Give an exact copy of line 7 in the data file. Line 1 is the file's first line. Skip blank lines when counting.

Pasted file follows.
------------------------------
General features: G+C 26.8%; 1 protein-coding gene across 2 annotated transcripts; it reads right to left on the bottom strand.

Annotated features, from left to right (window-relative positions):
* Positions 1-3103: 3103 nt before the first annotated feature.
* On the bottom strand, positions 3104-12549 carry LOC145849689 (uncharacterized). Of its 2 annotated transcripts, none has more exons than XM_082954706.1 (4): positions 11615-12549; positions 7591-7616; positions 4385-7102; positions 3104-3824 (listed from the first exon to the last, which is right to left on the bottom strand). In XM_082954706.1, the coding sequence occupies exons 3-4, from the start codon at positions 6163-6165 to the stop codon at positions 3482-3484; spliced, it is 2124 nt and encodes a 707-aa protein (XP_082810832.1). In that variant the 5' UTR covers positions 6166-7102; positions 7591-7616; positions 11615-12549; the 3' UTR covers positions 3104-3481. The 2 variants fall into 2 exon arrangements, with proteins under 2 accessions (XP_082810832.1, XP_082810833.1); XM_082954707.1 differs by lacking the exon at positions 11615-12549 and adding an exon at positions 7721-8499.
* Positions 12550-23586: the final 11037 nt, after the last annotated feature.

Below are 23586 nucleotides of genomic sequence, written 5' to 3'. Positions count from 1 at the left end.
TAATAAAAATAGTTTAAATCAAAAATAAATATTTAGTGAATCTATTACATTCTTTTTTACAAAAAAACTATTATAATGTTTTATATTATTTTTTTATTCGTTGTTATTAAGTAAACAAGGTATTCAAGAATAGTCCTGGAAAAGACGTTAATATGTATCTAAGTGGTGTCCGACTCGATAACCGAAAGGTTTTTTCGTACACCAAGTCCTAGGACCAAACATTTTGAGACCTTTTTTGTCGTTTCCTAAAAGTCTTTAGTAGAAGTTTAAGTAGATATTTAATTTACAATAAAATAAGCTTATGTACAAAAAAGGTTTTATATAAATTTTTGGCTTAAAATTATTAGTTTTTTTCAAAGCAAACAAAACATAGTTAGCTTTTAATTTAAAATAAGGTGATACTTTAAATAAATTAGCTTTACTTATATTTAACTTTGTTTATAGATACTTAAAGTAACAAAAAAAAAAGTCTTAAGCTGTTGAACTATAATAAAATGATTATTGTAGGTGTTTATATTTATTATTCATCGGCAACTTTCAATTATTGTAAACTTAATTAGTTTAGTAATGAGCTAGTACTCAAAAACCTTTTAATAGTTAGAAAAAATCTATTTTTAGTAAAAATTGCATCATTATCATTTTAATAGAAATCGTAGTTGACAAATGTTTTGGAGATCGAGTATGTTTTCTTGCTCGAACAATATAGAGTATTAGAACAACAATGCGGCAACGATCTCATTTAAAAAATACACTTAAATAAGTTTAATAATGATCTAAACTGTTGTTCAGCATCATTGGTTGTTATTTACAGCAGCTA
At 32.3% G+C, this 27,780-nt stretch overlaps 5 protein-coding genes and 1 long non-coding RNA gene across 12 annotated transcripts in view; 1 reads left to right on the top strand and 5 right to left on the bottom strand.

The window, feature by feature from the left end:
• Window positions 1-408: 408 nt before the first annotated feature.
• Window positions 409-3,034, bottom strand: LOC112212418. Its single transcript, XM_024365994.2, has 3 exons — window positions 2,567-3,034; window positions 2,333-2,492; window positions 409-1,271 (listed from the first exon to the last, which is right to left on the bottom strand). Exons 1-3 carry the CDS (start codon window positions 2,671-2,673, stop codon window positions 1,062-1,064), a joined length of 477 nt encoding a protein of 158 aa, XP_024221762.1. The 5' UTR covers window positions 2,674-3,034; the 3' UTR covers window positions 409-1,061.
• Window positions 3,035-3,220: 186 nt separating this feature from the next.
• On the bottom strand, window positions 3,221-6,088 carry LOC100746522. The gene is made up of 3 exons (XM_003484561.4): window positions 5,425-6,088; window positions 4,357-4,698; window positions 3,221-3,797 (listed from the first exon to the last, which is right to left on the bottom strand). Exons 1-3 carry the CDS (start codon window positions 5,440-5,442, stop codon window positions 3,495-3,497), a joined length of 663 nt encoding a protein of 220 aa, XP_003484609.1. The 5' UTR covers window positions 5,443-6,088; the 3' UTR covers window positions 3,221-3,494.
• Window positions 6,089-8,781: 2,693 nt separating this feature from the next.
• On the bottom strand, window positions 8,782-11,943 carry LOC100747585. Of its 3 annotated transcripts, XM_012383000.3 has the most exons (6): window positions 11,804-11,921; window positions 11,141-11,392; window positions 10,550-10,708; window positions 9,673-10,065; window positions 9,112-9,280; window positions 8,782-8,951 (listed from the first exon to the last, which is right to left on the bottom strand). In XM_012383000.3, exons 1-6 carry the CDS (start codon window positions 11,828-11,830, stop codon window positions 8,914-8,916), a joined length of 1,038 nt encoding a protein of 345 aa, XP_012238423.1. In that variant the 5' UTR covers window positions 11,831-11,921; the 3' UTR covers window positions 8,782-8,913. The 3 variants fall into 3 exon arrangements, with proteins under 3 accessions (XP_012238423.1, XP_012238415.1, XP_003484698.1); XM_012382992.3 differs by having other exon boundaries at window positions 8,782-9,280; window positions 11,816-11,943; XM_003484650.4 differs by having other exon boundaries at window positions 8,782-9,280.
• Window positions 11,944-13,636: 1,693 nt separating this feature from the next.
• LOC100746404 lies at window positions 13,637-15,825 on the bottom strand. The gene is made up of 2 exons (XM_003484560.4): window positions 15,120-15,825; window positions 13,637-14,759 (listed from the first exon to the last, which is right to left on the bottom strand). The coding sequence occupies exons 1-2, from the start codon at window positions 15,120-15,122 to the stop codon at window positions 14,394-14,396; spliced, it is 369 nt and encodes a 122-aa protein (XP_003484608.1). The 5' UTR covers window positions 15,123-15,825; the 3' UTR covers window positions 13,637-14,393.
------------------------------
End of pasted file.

TAATAAAAATAGTTTAAATCAAAAATAAATATTTAGTGAATCTATTACATTCTTTTTTACAAAAAAACTATTATAATGTTTTATATTATTTTTTTATTCGTTGTTATTAAGTAAACAAGGTATTCAAGAATAGTCCTGGAAAAGACGTTAATATGTATCTAAGTGGTGTCCGACTCGATAACCGAAAGGTTTTTTCGTACACCAAGTCCTAGGACCAAACATTTTGAGACCTTTTTTGTCGTTTCCTAAAAGTCTTTAGTAGAAGTTTAAGTAGATATTTAATTTACAATAAAATAAGCTTATGTACAAAAAAGGTTTTATATAAATTTTTGGCTTAAAATTATTAGTTTTTTTCAAAGCAAACAAAACATAGTTAGCTTTTAATTTAAAATAAGGTGATACTTTAAATAAATTAGCTTTACTTATATTTAACTTTGTTTATAGATACTTAAAGTAACAAAAAAAAAAGTCTTAAGCTGTTGAACTATAATAAAATGATTATTGTAGGTGTTTATATTTATTATTCATCGGCAACTTTCAATTATTGTAAACTTAATTAGTTTAGTAATGAGCTAGTACTCAAAAACCTTTTAATAGTTAGAAAAAATCTATTTTTAGTAAAAATTGCATCATTATCATTTTAATAGAAATCGTAGTTGACAAATGTTTTGGAGATCGAGTATGTTTTCTTGCTCGAACAATATAGAGTATTAGAACAACAATGCGGCAACGATCTCATTTAAAAAATACACTTAAATAAGTTTAATAATGATCTAAACTGTTGTTCAGCATCATTGGTTGTTATTTACAGCAGCTA